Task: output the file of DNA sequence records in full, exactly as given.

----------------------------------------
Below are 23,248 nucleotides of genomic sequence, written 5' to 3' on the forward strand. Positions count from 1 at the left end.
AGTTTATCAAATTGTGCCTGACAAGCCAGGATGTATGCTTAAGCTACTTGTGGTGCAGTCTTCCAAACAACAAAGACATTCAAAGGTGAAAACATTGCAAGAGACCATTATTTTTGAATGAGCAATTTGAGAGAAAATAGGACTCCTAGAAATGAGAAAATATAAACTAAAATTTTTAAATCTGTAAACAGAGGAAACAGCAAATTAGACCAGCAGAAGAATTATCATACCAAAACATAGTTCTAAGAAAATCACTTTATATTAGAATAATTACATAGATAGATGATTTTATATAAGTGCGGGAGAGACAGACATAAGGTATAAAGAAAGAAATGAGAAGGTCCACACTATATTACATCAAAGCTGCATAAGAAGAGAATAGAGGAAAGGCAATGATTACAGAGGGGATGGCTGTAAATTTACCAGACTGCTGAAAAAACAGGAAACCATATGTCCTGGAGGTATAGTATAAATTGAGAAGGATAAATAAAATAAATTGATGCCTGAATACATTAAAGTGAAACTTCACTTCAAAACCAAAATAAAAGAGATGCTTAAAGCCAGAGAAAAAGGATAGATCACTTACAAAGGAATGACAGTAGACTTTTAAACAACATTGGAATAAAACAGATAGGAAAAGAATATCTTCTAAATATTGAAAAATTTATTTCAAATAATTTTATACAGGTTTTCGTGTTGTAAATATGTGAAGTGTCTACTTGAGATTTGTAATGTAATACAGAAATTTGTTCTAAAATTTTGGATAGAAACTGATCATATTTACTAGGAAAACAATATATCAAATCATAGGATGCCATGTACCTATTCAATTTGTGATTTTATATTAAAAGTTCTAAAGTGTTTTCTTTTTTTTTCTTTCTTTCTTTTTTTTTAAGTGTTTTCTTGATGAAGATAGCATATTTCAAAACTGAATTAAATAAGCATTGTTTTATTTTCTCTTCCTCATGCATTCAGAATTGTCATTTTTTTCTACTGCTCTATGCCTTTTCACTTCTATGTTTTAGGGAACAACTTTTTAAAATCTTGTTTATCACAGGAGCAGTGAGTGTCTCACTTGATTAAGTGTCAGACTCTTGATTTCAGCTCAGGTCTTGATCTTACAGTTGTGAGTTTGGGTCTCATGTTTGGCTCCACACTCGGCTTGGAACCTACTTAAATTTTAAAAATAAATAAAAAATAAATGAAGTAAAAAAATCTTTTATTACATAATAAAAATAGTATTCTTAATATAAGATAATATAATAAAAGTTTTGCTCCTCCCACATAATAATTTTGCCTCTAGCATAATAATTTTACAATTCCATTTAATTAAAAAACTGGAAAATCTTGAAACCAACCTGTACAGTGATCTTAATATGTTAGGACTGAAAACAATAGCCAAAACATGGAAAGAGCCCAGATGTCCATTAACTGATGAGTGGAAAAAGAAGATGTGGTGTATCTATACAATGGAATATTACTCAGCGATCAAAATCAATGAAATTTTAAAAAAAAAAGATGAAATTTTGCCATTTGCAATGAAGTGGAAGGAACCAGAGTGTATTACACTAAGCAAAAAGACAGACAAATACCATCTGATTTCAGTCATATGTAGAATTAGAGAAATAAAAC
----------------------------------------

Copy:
Below are 23,248 nucleotides of genomic sequence, written 5' to 3' on the forward strand. Positions count from 1 at the left end.
AGTTTATCAAATTGTGCCTGACAAGCCAGGATGTATGCTTAAGCTACTTGTGGTGCAGTCTTCCAAACAACAAAGACATTCAAAGGTGAAAACATTGCAAGAGACCATTATTTTTGAATGAGCAATTTGAGAGAAAATAGGACTCCTAGAAATGAGAAAATATAAACTAAAATTTTTAAATCTGTAAACAGAGGAAACAGCAAATTAGACCAGCAGAAGAATTATCATACCAAAACATAGTTCTAAGAAAATCACTTTATATTAGAATAATTACATAGATAGATGATTTTATATAAGTGCGGGAGAGACAGACATAAGGTATAAAGAAAGAAATGAGAAGGTCCACACTATATTACATCAAAGCTGCATAAGAAGAGAATAGAGGAAAGGCAATGATTACAGAGGGGATGGCTGTAAATTTACCAGACTGCTGAAAAAACAGGAAACCATATGTCCTGGAGGTATAGTATAAATTGAGAAGGATAAATAAAATAAATTGATGCCTGAATACATTAAAGTGAAACTTCACTTCAAAACCAAAATAAAAGAGATGCTTAAAGCCAGAGAAAAAGGATAGATCACTTACAAAGGAATGACAGTAGACTTTTAAACAACATTGGAATAAAACAGATAGGAAAAGAATATCTTCTAAATATTGAAAAATTTATTTCAAATAATTTTATACAGGTTTTCGTGTTGTAAATATGTGAAGTGTCTACTTGAGATTTGTAATGTAATACAGAAATTTGTTCTAAAATTTTGGATAGAAACTGATCATATTTACTAGGAAAACAATATATCAAATCATAGGATGCCATGTACCTATTCAATTTGTGATTTTATATTAAAAGTTCTAAAGTGTTTTCTTTTTTTTTCTTTCTTTCTTTTTTTTTAAGTGTTTTCTTGATGAAGATAGCATATTTCAAAACTGAATTAAATAAGCATTGTTTTATTTTCTCTTCCTCATGCATTCAGAATTGTCATTTTTTTCTACTGCTCTATGCCTTTTCACTTCTATGTTTTAGGGAACAACTTTTTAAAATCTTGTTTATCACAGGAGCAGTGAGTGTCTCACTTGATTAAGTGTCAGACTCTTGATTTCAGCTCAGGTCTTGATCTTACAGTTGTGAGTTTGGGTCTCATGTTTGGCTCCACACTCGGCTTGGAACCTACTTAAATTTTAAAAATAAATAAAAAATAAATGAAGTAAAAAAATCTTTTATTACATAATAAAAATAGTATTCTTAATATAAGATAATATAATAAAAGTTTTGCTCCTCCCACATAATAATTTTGCCTCTAGCATAATAATTTTACAATTCCATTTAATTAAAAAACTGGAAAATCTTGAAACCAACCTGTACAGTGATCTTAATATGTTAGGACTGAAAACAATAGCCAAAACATGGAAAGAGCCCAGATGTCCATTAACTGATGAGTGGAAAAAGAAGATGTGGTGTATCTATACAATGGAATATTACTCAGCGATCAAAATCAATGAAATTTTAAAAAAAAAAGATGAAATTTTGCCATTTGCAATGAAGTGGAAGGAACCAGAGTGTATTACACTAAGCAAAAAGACAGACAAATACCATCTGATTTCAGTCATATGTAGAATTAGAGAAATAAAAC